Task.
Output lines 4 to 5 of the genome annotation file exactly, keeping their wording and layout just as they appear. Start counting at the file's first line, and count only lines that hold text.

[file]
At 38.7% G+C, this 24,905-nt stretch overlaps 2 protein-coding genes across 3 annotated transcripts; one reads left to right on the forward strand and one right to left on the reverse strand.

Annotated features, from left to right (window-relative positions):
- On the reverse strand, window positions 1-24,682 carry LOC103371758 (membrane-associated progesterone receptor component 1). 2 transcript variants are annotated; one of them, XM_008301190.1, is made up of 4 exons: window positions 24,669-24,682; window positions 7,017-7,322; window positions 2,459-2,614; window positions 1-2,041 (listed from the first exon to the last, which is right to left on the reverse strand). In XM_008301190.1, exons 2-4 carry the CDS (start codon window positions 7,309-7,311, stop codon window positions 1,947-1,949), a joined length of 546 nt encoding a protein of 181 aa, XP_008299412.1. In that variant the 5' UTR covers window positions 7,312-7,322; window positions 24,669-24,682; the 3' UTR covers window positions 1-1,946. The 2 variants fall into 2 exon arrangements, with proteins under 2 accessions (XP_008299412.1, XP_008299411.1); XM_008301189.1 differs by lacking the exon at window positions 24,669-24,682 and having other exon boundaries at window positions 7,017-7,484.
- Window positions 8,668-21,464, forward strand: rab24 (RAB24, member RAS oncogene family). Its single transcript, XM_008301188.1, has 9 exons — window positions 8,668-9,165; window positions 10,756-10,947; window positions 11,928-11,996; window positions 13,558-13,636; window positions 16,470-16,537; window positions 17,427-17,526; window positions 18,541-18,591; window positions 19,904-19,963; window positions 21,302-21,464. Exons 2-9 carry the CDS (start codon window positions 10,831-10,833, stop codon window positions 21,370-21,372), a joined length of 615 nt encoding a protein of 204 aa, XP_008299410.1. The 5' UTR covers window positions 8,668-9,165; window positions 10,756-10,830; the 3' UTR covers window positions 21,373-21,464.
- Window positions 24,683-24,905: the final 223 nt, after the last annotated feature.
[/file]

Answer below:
- Window positions 8,668-21,464, forward strand: rab24 (RAB24, member RAS oncogene family). Its single transcript, XM_008301188.1, has 9 exons — window positions 8,668-9,165; window positions 10,756-10,947; window positions 11,928-11,996; window positions 13,558-13,636; window positions 16,470-16,537; window positions 17,427-17,526; window positions 18,541-18,591; window positions 19,904-19,963; window positions 21,302-21,464. Exons 2-9 carry the CDS (start codon window positions 10,831-10,833, stop codon window positions 21,370-21,372), a joined length of 615 nt encoding a protein of 204 aa, XP_008299410.1. The 5' UTR covers window positions 8,668-9,165; window positions 10,756-10,830; the 3' UTR covers window positions 21,373-21,464.
- Window positions 24,683-24,905: the final 223 nt, after the last annotated feature.